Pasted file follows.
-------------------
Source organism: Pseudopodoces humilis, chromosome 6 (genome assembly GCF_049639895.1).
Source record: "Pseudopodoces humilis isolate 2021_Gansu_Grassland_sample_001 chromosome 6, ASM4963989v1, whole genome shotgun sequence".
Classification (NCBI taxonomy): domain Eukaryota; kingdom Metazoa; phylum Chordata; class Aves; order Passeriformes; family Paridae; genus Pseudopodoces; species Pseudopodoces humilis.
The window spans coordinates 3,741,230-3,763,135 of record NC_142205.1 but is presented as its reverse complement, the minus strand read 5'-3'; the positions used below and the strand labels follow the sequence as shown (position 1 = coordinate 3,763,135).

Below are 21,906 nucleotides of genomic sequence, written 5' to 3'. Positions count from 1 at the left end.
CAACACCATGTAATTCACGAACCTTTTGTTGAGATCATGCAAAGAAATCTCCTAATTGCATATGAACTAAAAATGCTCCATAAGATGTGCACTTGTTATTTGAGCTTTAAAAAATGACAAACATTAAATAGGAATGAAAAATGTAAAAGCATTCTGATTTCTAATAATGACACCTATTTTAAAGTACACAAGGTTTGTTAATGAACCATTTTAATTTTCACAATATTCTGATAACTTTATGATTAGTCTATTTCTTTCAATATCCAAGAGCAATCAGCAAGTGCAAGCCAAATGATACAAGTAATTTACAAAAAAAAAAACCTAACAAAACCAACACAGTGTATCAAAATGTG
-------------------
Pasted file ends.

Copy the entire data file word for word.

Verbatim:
Source organism: Pseudopodoces humilis, chromosome 6 (genome assembly GCF_049639895.1).
Source record: "Pseudopodoces humilis isolate 2021_Gansu_Grassland_sample_001 chromosome 6, ASM4963989v1, whole genome shotgun sequence".
Classification (NCBI taxonomy): domain Eukaryota; kingdom Metazoa; phylum Chordata; class Aves; order Passeriformes; family Paridae; genus Pseudopodoces; species Pseudopodoces humilis.
The window spans coordinates 3,741,230-3,763,135 of record NC_142205.1 but is presented as its reverse complement, the minus strand read 5'-3'; the positions used below and the strand labels follow the sequence as shown (position 1 = coordinate 3,763,135).

Below are 21,906 nucleotides of genomic sequence, written 5' to 3'. Positions count from 1 at the left end.
CAACACCATGTAATTCACGAACCTTTTGTTGAGATCATGCAAAGAAATCTCCTAATTGCATATGAACTAAAAATGCTCCATAAGATGTGCACTTGTTATTTGAGCTTTAAAAAATGACAAACATTAAATAGGAATGAAAAATGTAAAAGCATTCTGATTTCTAATAATGACACCTATTTTAAAGTACACAAGGTTTGTTAATGAACCATTTTAATTTTCACAATATTCTGATAACTTTATGATTAGTCTATTTCTTTCAATATCCAAGAGCAATCAGCAAGTGCAAGCCAAATGATACAAGTAATTTACAAAAAAAAAAACCTAACAAAACCAACACAGTGTATCAAAATGTG